No positive duty to tell unlawfully restrained children of their rights
When a child may have been unlawfully restrained in detention, there was no duty to inform the child of this in order to allow the child to challenge his restraint.
The physical restraint of children in detention is not permitted to ensure good order and discipline. However, after investigations into the deaths of two children in detention it became apparent that in practise restraint to ensure good order and discipline occurred. The Children’s Rights Alliance for England (CRAE) wanted to establish which former child detainees had been subject to unlawful restraint. However, the Secretary of State for Justice refused to provide these details. CRAE argued that there was a positive duty to inform those who might have been subject to unlawful restraint. Mr Justice Foskett disagreed.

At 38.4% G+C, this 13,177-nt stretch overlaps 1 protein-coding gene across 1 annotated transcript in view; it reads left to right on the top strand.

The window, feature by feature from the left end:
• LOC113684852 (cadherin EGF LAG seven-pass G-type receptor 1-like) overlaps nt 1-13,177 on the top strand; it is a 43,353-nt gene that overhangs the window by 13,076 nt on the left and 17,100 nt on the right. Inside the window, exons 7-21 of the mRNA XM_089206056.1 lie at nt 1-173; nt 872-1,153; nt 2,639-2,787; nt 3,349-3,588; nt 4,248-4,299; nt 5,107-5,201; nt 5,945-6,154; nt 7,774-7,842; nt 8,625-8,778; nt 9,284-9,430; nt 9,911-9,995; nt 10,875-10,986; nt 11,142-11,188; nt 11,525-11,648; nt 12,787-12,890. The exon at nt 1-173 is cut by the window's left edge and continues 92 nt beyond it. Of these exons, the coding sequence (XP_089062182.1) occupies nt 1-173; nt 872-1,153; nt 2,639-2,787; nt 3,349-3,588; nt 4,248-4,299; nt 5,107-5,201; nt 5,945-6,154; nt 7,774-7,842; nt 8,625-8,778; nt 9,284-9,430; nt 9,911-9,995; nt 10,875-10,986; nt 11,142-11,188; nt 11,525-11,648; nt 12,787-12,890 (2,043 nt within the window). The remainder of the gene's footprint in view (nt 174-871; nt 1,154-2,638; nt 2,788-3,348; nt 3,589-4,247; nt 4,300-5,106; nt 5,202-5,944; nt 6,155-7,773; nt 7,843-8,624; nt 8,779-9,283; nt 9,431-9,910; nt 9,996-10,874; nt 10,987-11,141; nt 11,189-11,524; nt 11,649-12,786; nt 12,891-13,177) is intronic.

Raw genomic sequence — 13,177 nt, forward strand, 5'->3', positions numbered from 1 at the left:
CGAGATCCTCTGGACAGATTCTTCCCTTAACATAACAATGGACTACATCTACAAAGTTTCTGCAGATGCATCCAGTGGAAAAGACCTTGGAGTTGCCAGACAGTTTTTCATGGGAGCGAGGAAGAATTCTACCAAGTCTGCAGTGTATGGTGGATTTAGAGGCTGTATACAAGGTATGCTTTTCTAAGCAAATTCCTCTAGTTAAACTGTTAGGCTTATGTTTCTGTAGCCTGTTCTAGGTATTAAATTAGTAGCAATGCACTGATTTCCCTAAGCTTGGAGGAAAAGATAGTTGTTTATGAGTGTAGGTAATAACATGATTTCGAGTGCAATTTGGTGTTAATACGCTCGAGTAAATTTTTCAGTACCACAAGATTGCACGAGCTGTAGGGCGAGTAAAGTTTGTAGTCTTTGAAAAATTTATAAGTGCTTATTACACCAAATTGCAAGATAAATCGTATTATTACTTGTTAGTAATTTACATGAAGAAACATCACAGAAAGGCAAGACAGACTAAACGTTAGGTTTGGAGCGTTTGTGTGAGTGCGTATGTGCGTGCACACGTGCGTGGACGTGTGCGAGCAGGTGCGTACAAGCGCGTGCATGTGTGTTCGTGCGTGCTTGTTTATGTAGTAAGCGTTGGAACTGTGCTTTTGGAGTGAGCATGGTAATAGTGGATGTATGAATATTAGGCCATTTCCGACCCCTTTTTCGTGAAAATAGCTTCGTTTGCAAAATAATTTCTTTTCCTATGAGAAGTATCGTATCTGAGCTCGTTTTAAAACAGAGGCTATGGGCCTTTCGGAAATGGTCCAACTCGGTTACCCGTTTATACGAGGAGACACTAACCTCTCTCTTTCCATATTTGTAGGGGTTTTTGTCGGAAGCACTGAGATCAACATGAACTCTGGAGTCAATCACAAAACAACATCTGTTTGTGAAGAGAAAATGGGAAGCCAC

To read the full opinion and news piece, you must subscribe to Jordans Public Law Online (if you already subscribe click here to log in).
To request a free trial click here and select Jordans Public Law online from the drop down menu.
Keeping you up to date with the latest developments in education law.